Question: Hi, Alan. I have been following your internet site and also the unemployment news and I notice a disturbing trend.
I am seeing that 95% of the people put on Performance Improvement Plans (“PIP’s”) and those that are being forced to leave their jobs, those that attend job club networking meetings, and those who can’t get back into the workforce, are those in their mid-to-late 40’s and 50’s.
It almost seems like an orchestrated effort to get this age group out of the workforce deliberately to make room for “younger workers.” Baby boomers are being “weeded out” and kept out.
Why is a bad economy an excuse for breaking age discrimination laws?
Palm Harbor, Florida
Answer: Rita, I understand your perspective, share you concerns, and have also seen older employees struggle to remain employed. That being said, I don’t think it is age discrimination that is primarily responsible for what you are seeing.
I say this because I see the same degree of struggle for gainful employment – perhaps worse – among those in their 20’s, who are having a simply terrible time starting off in the world of employment. While older workers can’t seem to stay in the game, the youngest workers can’t get into it.
The root cause of the problem, I believe, is very short-term thinking by our largest employers. As to older employees – who have the most valuable experience and judgment – employers don’t want to pay the extra salary and benefits they believe older workers demand. As to the youngest workers – who don’t yet have any really saleable skills – employers do not want to invest in their promise for the future, but instead want to make as much money as they can . . . today.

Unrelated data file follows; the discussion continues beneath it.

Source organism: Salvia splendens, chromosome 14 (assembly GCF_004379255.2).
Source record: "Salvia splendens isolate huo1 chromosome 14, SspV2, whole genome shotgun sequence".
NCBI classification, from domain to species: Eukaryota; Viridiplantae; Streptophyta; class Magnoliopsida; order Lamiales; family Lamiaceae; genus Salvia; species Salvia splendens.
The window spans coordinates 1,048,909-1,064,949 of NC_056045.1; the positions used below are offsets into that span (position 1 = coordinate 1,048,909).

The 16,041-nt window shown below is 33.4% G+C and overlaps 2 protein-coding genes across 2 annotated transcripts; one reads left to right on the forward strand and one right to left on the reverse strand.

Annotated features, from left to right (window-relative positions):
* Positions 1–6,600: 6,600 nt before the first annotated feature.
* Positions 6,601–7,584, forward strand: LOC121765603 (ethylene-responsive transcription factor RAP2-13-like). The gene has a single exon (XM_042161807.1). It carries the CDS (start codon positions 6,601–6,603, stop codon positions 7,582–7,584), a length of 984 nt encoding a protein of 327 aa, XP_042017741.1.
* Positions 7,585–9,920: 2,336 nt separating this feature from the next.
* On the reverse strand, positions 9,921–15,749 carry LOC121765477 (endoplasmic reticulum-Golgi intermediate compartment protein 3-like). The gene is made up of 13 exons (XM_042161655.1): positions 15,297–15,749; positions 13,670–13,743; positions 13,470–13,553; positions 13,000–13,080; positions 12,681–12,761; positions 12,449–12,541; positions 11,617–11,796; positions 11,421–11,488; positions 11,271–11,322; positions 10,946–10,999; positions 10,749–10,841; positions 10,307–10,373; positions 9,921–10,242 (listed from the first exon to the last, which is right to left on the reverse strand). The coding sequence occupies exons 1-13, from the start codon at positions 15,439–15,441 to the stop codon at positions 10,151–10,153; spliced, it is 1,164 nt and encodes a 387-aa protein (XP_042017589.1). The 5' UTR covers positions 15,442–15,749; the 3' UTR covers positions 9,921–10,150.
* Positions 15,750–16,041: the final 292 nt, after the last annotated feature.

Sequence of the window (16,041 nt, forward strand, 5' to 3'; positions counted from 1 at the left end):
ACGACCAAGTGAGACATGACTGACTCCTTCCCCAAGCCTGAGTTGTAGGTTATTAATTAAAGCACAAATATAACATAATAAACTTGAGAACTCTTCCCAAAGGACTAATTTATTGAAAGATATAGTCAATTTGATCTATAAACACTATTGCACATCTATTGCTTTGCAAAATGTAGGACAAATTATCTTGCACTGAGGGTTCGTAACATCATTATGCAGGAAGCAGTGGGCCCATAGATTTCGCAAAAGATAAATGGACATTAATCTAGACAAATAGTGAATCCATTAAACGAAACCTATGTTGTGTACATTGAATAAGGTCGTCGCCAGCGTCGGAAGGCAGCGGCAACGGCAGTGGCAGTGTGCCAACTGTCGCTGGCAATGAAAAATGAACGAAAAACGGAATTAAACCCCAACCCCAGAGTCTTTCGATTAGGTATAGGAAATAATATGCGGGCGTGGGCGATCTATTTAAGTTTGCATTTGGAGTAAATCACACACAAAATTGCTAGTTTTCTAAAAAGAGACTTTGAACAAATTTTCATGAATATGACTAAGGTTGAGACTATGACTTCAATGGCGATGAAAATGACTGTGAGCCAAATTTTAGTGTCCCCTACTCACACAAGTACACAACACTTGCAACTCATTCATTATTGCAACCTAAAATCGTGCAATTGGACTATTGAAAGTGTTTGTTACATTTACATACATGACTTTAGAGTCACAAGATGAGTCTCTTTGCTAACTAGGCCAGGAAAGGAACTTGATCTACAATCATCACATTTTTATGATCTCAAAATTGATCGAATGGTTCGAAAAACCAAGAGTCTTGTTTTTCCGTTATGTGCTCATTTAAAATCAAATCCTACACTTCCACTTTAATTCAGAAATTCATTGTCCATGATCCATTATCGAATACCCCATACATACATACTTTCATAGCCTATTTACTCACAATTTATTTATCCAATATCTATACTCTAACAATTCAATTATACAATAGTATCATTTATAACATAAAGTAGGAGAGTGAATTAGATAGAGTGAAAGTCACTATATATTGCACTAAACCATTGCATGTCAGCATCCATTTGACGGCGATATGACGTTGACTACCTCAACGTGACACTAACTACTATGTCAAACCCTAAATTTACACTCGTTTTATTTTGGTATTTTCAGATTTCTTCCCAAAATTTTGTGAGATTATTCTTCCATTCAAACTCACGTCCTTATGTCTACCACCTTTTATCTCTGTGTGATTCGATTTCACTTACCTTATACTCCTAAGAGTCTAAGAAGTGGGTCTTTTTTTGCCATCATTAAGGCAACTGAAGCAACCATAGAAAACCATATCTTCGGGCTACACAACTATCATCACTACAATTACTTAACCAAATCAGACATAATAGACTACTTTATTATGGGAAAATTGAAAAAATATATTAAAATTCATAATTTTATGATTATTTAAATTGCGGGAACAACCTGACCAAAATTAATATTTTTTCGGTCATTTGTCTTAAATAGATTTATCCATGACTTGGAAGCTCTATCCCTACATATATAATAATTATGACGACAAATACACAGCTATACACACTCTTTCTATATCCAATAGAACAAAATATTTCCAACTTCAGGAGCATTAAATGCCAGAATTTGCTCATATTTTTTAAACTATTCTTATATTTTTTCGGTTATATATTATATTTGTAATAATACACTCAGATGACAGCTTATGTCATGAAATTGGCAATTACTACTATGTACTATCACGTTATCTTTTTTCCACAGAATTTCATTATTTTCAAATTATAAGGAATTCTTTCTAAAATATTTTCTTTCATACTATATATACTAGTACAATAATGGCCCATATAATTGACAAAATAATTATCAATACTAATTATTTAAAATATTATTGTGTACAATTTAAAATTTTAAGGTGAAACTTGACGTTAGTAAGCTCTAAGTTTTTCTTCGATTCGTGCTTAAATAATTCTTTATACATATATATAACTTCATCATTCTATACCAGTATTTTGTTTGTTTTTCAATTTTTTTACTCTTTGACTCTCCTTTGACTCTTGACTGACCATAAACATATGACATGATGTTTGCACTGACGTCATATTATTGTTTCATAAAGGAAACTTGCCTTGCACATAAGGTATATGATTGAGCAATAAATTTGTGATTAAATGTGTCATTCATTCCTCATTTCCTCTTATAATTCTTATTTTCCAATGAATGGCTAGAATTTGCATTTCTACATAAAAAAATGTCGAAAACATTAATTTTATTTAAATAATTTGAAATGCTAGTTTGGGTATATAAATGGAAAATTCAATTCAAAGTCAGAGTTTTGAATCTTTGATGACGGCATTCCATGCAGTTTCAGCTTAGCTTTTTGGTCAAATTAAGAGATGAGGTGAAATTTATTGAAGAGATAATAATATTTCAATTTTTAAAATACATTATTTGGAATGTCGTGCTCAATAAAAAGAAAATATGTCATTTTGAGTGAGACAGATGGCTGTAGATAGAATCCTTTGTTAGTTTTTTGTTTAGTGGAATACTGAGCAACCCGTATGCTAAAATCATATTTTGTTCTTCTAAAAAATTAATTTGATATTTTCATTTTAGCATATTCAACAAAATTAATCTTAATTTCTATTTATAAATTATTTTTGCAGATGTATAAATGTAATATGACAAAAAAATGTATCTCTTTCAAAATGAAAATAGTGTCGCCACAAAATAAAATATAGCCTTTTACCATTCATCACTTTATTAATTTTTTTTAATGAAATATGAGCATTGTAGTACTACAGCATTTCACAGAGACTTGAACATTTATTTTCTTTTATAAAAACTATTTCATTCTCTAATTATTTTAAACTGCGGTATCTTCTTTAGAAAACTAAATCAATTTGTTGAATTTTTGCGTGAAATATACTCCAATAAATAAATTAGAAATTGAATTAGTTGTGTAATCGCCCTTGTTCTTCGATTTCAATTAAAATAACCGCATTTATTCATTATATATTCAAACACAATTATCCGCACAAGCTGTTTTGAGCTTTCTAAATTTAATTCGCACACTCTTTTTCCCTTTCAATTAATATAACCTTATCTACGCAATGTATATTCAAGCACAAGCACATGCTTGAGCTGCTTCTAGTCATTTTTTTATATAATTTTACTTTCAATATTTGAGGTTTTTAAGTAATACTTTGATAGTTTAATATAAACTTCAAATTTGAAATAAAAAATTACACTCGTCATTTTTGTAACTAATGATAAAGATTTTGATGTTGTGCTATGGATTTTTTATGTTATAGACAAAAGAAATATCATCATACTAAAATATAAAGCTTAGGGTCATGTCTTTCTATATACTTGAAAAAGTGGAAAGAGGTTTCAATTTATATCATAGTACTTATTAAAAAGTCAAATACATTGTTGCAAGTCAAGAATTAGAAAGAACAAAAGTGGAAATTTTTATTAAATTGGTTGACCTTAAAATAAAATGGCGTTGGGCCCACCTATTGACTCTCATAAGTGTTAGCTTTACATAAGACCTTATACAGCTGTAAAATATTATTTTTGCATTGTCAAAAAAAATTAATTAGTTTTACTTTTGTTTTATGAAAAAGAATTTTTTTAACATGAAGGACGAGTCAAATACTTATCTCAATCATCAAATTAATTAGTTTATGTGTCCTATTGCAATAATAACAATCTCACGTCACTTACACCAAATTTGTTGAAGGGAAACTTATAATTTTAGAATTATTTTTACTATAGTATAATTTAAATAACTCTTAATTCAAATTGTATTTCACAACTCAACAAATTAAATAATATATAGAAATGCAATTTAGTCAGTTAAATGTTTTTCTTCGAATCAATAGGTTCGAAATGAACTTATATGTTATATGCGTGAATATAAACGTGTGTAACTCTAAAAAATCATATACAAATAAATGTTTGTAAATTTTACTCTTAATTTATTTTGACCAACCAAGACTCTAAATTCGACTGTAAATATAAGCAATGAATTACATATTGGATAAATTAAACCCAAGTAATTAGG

In this very tight job market, that leaves those in between – from perhaps 28 to 44 – with the best chance for keeping their jobs. But they, too, will inevitably suffer from what former astronaut and U.S. Senator John Glenn used to say was the biggest failure of modern medicine: there is no cure for the common birthday. One day, sooner than they imagine, they will be older, too. This short-term thinking does not bode well for our society.
In the largest sense, I believe this is a reflection of the greatest problem we face as a society: the triumph of “commercial values” over “human values,” in which all too many of our leaders – business, political, civic, social, and others – believe that the assembly of as many dollars as possible is the ultimate goal of mankind. How sadly mistaken they are.
What to do? There is no easy solution, but to plug, plug, and plug ahead some more, with an inner strength and a confidence based on your value to others. Though my hair is gray, my smile is wrinkled, and my eyes have grown weaker, I maintain my bedrock belief that you simply cannot keep a good and determined man or woman down, no matter what their chronological age, or any other external characteristic. In fact, I believe it now more than ever.
That is how I see it. Hope that makes some sense to you. Thanks for being a loyal reader.
Best, Al Sklover
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